# Exporting an image so that the PlotRange has a fixed size in the output

I am writing a document that involves a table of plots, of an array of quantities ($f$ and $g$, say) against an array of variables ($x$ and $y$, say), and which I would like to present in the following form: I have produced this minimal working example via the following Mathematica code,

fraction = 0.54;
var = "x"; var = "y"; var = "x"; var = "y";
fun = "f"; fun = "f"; fun = "g"; fun = "g";
Grid[Partition[#, 2]] &@
Table[
figure[n] = Plot[
x^n
, {x, 0, 1}
, ImageSize -> If[n == 1 || n == 3, fraction 370, (1 - fraction) 370]
, Frame -> True
, FrameLabel -> {var[n], fun[n]}
,,Epilog->{Inset[Text[Evaluate["("<>{"a","b","c","d"}[[n]]<>") "<>
fun[n]<>"=\!$$\*SuperscriptBox[\("<>var[n]<>"$$, $$"<>ToString[n]<>"$$]\)"]],
Scaled[{0.5,0.97}],Scaled[{0.5,1}]]}
, ImagePadding -> {{
If[n == 1 || n == 3, Scaled[0.08], Scaled[0.007]]
, Scaled[0.01]}, {
If[n == 3 || n == 4, Scaled[0.08], Scaled[0.007]]
, Scaled[0.01]}}
]
, {n, 1, 4}];
Table[Export["figure" <> ToString[n] <> ".pdf", figure[n]], {n, 1, 4}]


which then feeds into a simple LaTeX document

\documentclass{article}
\usepackage{graphicx}
\begin{document}
\begin{figure}[h]
\centering
\setlength{\tabcolsep}{0.3mm}
\begin{tabular}{cc}
\includegraphics[scale=1]{figure1.pdf}&
\includegraphics[scale=1]{figure2.pdf}\\[-2mm]
\includegraphics[scale=1]{figure3.pdf}&
\includegraphics[scale=1]{figure4.pdf}
\end{tabular}
\caption{Figure caption}
\end{figure}
\end{document}


In particular, I want the plots to share scales: I only want to have tick marks and axis labels on the global left and global bottom of the table, because space is at a premium and I want to devote as much space as possible to the plots themselves. This is the reason for the differential use of ImagePadding depending on where in the table each plot sits.

Moreover, I am wedded to the use of scale=1 on the LaTeX figure calls, because I have multiple MaTeX calls on the axis, plot, and tick labels, as well as several other places in the plots, and I want to retain consistency of sizing over all of them. Thus, I want the Exported plots to be produced at the size at which they will be inserted into the LaTeX-produced pdf.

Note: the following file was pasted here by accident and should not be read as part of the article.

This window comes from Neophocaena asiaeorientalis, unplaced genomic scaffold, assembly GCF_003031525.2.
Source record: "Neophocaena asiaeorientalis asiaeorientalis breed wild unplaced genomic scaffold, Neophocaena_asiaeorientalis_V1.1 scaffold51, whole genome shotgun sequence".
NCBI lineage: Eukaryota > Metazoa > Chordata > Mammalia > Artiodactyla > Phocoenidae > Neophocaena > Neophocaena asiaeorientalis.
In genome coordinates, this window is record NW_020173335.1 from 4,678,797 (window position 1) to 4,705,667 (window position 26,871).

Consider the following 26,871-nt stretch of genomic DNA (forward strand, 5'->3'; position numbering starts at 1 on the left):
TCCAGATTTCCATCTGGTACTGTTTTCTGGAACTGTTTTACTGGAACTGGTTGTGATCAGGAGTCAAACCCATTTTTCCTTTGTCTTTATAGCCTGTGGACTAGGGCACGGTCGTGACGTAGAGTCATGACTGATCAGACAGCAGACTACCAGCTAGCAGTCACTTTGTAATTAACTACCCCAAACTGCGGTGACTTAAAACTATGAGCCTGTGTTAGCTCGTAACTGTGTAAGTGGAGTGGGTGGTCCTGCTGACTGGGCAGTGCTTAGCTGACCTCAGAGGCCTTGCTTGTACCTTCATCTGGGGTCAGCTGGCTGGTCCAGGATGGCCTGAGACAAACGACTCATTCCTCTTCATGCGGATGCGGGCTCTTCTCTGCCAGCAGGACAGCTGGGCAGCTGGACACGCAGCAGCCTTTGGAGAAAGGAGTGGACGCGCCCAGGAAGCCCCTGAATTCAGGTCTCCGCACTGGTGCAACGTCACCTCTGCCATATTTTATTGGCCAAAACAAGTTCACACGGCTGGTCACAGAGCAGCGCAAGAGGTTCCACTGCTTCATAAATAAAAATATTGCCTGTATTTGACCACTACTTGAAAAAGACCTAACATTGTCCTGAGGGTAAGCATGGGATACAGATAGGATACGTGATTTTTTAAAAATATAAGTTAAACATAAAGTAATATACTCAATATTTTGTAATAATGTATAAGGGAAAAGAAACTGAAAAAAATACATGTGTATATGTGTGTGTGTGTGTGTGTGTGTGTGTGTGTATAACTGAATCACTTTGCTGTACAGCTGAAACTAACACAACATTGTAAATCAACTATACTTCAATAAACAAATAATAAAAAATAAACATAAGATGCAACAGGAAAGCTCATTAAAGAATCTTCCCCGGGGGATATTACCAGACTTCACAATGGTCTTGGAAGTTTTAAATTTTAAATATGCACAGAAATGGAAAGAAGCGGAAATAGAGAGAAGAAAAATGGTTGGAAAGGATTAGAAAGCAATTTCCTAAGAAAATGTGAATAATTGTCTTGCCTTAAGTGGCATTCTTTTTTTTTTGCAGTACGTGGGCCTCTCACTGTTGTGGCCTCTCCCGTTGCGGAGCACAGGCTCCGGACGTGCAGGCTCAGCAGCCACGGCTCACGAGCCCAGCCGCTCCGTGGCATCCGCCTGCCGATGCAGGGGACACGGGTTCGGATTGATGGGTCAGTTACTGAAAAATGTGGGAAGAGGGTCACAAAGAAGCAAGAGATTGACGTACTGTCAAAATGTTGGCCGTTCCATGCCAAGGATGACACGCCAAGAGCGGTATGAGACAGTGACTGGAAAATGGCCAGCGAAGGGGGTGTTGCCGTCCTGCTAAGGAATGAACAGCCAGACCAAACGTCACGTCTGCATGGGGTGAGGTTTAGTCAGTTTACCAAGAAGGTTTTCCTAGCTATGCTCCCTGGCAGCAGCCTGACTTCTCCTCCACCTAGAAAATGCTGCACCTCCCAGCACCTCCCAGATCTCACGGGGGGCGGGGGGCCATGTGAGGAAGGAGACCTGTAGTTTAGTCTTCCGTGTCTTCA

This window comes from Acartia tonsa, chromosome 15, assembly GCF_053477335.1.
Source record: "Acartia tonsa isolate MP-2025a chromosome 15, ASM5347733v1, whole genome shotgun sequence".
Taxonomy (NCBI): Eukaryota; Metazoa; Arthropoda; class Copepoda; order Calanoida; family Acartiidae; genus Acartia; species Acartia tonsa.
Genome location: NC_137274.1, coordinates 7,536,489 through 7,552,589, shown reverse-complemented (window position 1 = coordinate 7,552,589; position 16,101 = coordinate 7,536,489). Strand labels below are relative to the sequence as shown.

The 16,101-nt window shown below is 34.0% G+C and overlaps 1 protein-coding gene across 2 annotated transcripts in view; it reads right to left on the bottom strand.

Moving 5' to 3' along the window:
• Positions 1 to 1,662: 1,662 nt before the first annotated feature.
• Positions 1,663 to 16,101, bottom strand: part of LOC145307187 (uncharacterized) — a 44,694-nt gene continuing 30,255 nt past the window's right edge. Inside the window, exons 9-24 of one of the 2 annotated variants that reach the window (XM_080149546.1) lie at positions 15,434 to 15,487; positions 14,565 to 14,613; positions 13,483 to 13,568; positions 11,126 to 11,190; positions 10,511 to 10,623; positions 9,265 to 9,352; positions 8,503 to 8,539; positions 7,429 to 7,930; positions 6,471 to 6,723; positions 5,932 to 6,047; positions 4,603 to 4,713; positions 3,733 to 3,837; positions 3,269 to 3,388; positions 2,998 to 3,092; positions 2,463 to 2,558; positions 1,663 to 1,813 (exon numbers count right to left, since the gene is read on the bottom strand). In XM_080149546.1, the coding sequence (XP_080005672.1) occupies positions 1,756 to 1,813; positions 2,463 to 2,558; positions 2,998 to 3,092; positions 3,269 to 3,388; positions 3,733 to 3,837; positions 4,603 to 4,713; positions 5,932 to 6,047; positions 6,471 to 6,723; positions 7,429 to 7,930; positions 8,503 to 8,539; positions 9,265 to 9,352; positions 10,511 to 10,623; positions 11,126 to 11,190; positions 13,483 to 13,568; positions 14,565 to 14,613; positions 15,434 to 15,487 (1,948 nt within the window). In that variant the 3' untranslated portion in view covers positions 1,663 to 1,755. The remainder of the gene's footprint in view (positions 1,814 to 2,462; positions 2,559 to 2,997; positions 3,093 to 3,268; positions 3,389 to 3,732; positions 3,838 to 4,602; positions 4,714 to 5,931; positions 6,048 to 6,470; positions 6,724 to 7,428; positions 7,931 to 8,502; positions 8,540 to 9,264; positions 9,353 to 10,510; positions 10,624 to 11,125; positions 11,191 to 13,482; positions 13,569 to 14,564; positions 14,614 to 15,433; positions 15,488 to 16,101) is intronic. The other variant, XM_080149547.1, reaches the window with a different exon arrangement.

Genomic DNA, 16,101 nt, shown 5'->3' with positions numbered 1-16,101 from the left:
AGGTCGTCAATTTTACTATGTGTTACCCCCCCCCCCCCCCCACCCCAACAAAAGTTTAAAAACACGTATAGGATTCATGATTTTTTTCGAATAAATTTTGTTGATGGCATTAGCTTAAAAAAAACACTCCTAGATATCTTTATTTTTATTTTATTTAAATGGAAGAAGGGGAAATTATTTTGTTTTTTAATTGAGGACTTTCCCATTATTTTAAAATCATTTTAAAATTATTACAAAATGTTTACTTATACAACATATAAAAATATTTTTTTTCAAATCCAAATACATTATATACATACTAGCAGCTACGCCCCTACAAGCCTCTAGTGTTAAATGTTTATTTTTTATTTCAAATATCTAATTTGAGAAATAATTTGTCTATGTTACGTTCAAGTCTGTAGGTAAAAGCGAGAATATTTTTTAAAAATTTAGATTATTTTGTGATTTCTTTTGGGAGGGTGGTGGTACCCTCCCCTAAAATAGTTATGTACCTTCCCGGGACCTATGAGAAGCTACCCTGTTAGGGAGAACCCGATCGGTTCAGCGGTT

This is a bit problematic, though, because I also want the plot ranges themselves to match up, as exactly as possible, so that the table will be seamless and easier to read. In the code above, this was done by fixing (by hand, and through trial and error) the value of the fraction of the global width that each plot occupies. This mostly works, but it is error-prone and it breaks if there is any sizeable change to the plots, and particularly to the image padding.

This brings me to my question: Is there a way to automate this process? That is, is there a way that I can fix the absolute size, in printer's points, at which the formal PlotRange will be produced within the exported image?

• Why do you generate 4 pdf files and arrange them in latex? It would be much easier generate the grid layout in Mathematica and export one file. My preferred way for this task is using the package SciDraw. – Felix May 7 '17 at 15:58
• @Felix I find SciDraw to impose a prohibitively high overhead compared to its returns. Arranging things inside Mathematica is an option, but GraphicsGrid is notoriously bad at managing spacings between its constituents, and Grid does not return a Graphics object, which can mess up the export step (particularly if e.g. some plots later need to be exported to png or eps to meet journal requirements). Either way, I think that the specific plot-range-size control I'm asking for is worthwhile on its own. – Emilio Pisanty May 7 '17 at 16:05
• This answer might help – valar morghulis Feb 20 '19 at 7:03

## 2 Answers

I don't know if the following addresses all of your issues, but there are 2 things I would try:

1. ImageSize -> Automatic -> size

This option sets the plot range of the plot to have the ImageSize size.

1. ChartingScaledFrameTicks[{Identity, Identity}]

This ticks specification draws tick marks, but no labels.